“Avoiding Falls in the 3 Most Dangerous Rooms of Your House” A Guest Post by Jessica Hegg
Sometimes, a fall is inevitable for an older loved one. They simply fall off balance, or the toll of the years or past corrective surgeries puts them in a situation they can’t easily escape from.
According to an NCBI study, approximately one-third of adults aged 65 or older fall every year – and only about half of those falls can be attributed to “environmental” factors – something out of place about the environment that directly caused the fall.
However, despite the fact that a fall can sometimes be unavoidable, it’s extremely important that you minimize the risks of your loved one falling. Why?
Simple. While around half of all falls could be attributed to environmental factors for the first fall, this percentage decreases the more your loved one falls. Simply put, If your loved one has fallen more than two or three times within a year, their risk of falling (even without external environmental factors) increases massively.
Therefore, you should do everything in your power to postpone falls – and since environmental factors are the most easily preventable, that’s where we’ll start – by securing your loved one’s environment.
1. The Bathroom
It’s probably not a shock that the bathroom is the number one place where environmental falls occur – but you may be surprised at the numbers. While the shower and bath is often thought of as the most dangerous area for the elderly, toilet use actually contributes to more falls.
The primary reason for this is frequency of use. Pretty much everyone uses the toilet more than they use the shower – and this is especially true of elderly folks, who often suffer frequent urination problems.
So while shower safety is very important (Grab bars, non-slip mats on the floors inside and outside, easy-to-reach bathroom products, and shower stools are some of the best options to secure your shower) you shouldn’t neglect the rest of the bathroom. Consider a raised toilet seat or toilet grab bars to secure the environment, and make sure toilet paper is available without reaching.
Ensure the entire bathroom is safe, secure, and protected. It will give both you and your loved one peace of mind.
2. The Kitchen
The kitchen isn’t always a problem – if your loved one isn’t using the kitchen anymore, most risks are mitigated completely – but if your loved one still typically cooks and cleans, the kitchen can be a big risk factor.
The biggest risks primarily come from food storage and utensil storage – pantries and cabinets aren’t designed with the elderly in mind, and often require reaching. And for smaller folks, this can mean using a stepstool or other device to elevate themselves, which increases the risk of a fall drastically.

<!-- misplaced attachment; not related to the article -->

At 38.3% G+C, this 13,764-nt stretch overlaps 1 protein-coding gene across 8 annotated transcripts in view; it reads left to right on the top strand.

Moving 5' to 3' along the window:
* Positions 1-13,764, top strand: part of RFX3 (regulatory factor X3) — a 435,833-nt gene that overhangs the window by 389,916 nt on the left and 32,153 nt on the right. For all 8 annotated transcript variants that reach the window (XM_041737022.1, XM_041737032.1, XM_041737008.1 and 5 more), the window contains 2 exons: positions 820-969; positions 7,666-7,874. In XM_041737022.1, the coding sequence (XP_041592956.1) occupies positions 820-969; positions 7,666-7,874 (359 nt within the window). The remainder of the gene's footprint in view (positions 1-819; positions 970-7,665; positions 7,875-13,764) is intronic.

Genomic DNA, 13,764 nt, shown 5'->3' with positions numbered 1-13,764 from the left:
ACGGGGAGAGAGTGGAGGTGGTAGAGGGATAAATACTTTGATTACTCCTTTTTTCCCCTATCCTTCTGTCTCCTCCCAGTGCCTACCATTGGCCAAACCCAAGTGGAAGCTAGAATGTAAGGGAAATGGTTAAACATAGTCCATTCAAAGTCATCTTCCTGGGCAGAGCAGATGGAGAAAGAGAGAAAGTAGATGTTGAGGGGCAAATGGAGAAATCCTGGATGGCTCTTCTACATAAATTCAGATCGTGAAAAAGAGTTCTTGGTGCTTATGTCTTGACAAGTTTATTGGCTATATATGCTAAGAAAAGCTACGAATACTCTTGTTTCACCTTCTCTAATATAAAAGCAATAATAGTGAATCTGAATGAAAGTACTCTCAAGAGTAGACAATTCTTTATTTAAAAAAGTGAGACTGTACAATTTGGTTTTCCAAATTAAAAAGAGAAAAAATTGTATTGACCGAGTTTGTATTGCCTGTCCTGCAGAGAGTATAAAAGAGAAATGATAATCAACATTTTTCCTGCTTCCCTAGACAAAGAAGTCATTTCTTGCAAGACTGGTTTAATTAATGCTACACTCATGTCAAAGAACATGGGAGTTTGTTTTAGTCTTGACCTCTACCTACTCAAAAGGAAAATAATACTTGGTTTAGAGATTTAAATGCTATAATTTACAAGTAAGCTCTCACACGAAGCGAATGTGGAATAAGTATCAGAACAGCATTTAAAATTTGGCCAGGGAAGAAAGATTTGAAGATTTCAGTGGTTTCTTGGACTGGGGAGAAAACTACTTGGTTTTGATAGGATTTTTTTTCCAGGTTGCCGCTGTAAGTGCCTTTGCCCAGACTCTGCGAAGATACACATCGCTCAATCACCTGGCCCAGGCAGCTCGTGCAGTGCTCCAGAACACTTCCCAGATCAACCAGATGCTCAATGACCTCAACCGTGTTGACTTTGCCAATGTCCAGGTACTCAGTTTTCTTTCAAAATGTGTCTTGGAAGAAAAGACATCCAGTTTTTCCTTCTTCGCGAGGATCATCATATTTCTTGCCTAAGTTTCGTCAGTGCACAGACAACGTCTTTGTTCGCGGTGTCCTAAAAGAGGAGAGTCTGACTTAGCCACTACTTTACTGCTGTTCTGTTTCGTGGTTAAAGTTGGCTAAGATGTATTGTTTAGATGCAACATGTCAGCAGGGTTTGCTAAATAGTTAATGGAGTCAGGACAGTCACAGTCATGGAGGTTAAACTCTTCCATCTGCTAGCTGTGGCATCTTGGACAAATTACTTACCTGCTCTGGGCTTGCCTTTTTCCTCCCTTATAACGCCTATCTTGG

The best thing you can do to here is to reorganize. You want your loved one to maintain their standard of living, so help them by making common food items easy to reach, and moving pots, pans, and other items to easily-accessible areas – no reaching required.
It may take a bit of getting used to, but having a hard time finding your favorite skillet is much better than taking a tumble from a stepstool.
3. The Bedroom
The risk of falling in the bedroom is huge, and almost always related to two factors – weariness and trouble getting in and out of bed.
These two factors complement each other – grogginess is normal in the morning, and weariness is normal when you’re trying to go to bed. Combine this with the sometimes-awkward motion of climbing into a bed (especially one not built for an elderly person) and you’ve got trouble.
This risk is exacerbated by the risk of head injury – beds are typically built out of heavy woods and metals that can have sharp edges and cause traumatic injury if bedposts or the body of a bed frame is hit on the way down.
Beyond purchasing a lower, easier-to-access bed specifically for your loved one (which can be expensive and uncomfortable), you can buy bed rails – highly recommended, if you’re concerned about safety – and bed steps, which often integrate a small railing into their design, and allow your loved one to get closer to a high bed which might be troublesome to get into otherwise.
Prevention is Key!
While falls are a problem that only get worse later in life, it’s entirely possible to avoid them for a very long time – sometimes altogether, with the right safety precautions.
Remember, the risk of falls only gets worse the more your loved one falls. It’s important to secure your environment as soon as possible, giving them the tools they need to stay safe, and maintain autonomy as much as they can. And until next time, happy caregiving.